Posts Tagged ‘taekwondo is better than RBSD’

Taekwondo Is Effective For A Self Defense Program:  Why Taekwondo Is More Effective Than A Reality Based Self Defense Course (Part 5)

*This is the final part of the series 

 

V. A Taekwondo Self Defense Program Can Run Better than an RBSD Program

             Original Taekwondo is itself a reality based self defense system in its own right if it is taught properly with a self defense mindset. A Taekwondo program can be changed to fit any business model or self defense program for any company.

 

Uniforms or special clothing is not important

Taekwondo may wear a white uniform whereas most RBSD guys wear camouflage pants or athletic attire, or just stylish black clothes or a polo shirt. This is not important. With or without the dobok Taekwondo can still be trained effectively. Belts do not even have to be worn and the grades and degrees given (geup and dan) do not have to be literally visible things a student wears. It could just be a verbal or shown through a certificate that someone has attained a certain geup. Students simply would have to wear athletic type of clothing that is easy to move in and loose fitting and comfortable. It is not mandatory to run a Taekwondo self defense program with traditional uniforms.

Even so, if one wants to go full traditional style then of course wearing the dobok and wearing the physical belts is available. Uniforms serve a purpose such as uniformity in class, that all people including men and women both are equal in class, wearing a uniform makes someone feel important and focused, and most importantly the uniform is a very great training suit. It is durable and strong and no one will have to worry what clothes to wear to training each day.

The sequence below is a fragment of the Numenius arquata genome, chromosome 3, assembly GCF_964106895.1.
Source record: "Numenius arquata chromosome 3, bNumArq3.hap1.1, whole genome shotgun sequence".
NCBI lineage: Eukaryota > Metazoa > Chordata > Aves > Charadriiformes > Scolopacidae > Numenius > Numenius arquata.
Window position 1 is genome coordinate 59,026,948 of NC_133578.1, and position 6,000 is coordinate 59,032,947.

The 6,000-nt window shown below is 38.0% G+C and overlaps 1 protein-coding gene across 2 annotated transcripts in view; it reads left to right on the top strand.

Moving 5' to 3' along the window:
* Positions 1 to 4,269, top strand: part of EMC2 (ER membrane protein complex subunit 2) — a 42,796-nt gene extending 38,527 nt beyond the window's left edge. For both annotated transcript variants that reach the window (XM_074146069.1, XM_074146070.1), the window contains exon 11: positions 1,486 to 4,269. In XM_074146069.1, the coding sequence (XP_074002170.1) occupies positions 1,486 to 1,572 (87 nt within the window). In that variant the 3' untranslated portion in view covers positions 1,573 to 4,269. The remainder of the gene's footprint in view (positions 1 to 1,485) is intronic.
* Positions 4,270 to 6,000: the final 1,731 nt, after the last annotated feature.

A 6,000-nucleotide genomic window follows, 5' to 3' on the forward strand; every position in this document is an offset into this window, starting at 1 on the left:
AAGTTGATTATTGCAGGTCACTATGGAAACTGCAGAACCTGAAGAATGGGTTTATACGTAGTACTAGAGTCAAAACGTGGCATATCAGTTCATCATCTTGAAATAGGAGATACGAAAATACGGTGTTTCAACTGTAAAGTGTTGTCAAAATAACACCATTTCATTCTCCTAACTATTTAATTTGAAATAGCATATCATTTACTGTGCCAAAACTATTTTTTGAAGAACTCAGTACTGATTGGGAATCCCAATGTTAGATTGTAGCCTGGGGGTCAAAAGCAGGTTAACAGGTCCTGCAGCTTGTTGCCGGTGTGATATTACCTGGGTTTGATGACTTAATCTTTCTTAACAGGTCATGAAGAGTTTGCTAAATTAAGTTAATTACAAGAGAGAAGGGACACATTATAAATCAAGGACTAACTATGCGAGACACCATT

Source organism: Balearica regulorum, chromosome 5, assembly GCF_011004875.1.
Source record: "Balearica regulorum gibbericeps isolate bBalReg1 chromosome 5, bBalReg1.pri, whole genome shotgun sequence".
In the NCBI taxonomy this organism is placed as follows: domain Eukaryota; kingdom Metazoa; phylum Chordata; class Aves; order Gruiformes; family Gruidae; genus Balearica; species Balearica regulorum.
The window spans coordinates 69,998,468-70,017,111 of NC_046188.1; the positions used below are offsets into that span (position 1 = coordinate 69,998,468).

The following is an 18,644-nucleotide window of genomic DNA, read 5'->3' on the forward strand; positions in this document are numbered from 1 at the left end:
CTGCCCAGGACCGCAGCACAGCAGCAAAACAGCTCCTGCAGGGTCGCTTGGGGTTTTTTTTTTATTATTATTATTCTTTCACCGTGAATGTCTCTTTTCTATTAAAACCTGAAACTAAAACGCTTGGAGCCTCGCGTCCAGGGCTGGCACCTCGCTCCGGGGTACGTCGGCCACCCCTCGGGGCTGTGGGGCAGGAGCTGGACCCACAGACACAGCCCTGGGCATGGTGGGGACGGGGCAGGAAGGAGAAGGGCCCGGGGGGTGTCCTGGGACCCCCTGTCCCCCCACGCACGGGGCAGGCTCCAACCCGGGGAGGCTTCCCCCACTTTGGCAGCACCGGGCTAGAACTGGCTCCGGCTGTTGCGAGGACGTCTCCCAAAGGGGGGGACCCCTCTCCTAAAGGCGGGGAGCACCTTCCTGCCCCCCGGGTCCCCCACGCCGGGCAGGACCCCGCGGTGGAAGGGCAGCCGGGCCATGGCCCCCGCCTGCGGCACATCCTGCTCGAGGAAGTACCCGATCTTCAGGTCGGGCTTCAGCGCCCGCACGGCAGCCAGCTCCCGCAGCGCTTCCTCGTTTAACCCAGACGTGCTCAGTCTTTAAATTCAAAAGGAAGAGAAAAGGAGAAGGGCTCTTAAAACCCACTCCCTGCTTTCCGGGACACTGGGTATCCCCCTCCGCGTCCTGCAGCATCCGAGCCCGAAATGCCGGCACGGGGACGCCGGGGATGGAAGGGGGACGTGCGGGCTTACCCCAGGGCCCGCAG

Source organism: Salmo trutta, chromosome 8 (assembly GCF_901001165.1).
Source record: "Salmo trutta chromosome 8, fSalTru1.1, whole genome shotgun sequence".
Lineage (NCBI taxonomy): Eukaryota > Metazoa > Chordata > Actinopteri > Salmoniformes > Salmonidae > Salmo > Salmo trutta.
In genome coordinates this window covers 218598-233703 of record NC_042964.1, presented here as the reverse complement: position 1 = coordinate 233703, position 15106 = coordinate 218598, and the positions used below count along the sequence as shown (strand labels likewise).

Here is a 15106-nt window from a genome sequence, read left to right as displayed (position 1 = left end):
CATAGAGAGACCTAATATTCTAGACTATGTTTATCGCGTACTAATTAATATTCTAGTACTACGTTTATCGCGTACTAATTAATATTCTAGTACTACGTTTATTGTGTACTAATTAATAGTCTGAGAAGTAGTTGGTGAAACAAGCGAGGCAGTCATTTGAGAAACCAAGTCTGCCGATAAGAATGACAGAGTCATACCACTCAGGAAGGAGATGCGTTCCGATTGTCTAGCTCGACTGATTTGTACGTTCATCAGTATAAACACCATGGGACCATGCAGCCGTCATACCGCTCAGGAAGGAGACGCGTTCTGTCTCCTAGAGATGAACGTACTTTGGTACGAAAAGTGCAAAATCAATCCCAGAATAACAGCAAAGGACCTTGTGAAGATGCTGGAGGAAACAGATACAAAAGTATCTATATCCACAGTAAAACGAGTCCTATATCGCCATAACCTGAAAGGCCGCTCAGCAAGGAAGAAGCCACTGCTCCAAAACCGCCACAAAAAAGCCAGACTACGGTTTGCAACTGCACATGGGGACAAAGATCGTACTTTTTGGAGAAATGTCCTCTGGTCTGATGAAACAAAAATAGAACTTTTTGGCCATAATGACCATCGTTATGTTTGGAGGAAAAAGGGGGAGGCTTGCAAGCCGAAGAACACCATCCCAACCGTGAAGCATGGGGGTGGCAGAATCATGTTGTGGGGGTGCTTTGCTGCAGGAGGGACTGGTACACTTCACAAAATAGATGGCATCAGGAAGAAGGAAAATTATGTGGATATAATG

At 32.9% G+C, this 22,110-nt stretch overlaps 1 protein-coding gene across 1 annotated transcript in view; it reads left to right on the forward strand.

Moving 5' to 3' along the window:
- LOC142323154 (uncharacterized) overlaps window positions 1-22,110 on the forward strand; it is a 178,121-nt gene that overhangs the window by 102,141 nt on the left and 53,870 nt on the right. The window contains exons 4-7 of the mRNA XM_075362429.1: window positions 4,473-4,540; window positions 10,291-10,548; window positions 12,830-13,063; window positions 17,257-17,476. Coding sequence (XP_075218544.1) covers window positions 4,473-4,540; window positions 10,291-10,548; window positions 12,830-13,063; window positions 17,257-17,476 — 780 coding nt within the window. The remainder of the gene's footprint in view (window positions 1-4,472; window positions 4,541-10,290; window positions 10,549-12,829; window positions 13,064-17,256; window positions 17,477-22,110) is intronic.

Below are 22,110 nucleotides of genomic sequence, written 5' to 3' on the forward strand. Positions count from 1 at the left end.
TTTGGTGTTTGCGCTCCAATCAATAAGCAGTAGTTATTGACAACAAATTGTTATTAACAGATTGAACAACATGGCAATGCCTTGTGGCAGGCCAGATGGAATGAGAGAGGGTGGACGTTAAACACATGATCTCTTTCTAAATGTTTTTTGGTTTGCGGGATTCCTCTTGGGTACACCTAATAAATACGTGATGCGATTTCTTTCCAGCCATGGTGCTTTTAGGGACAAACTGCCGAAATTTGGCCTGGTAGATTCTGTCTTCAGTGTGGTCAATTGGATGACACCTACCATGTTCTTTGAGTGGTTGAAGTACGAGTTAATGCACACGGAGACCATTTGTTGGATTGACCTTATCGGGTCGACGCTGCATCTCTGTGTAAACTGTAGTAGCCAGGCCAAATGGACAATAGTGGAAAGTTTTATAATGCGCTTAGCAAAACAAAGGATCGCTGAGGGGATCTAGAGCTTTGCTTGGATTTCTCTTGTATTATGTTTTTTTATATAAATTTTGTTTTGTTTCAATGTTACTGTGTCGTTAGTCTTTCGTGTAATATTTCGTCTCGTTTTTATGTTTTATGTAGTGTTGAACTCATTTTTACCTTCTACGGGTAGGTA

The progressive structure of Taekwondo motivates students

With the progressive structure and ranks given Taekwondo motivates students and encourages them to train harder to get to the next level. With a written curriculum handed out to students for each level of training, students can know what they need to know at a given time. A Taekwondo instructor should hand out papers with new techniques and knowledge that the student has to know. Each rank they can keep a binder of syllabi as references they can go back to.

Formal testing is also a positive thing for students. It gives a good amount of stress which can simulate distressing circumstances a self defense situation would bring up. It also stresses importance of skill with each rank’s techniques. If one cannot perform movements properly they do not pass. The ability to fail a test is very important as it will encourage students to train harder and make sure they have learned what needs to be learned. Rank testing does not have to cost extra money either, or if you do charge it does not have to be expensive. The commercialization of Taekwondo has brought about many people who just want to make easy money. Charging for testing and then encouraging students to test gets people rich. Exchanging money for a test usually pushes the instructor to pass less than deserving students to the next level even if they should have actually failed. This is a problem. It is recommended that testing fees are very low with the possibility of student’s to fail, or cost nothing at all.

During a test students will display every technique they learned and show applications for movements as well as live sparring with mild contact. This will present realism and test if a student can actually apply his knowledge in a simulation representing a real threat. Testing should be done every 4 months or more.

 

The purpose is training effective fighting techniques first over everything else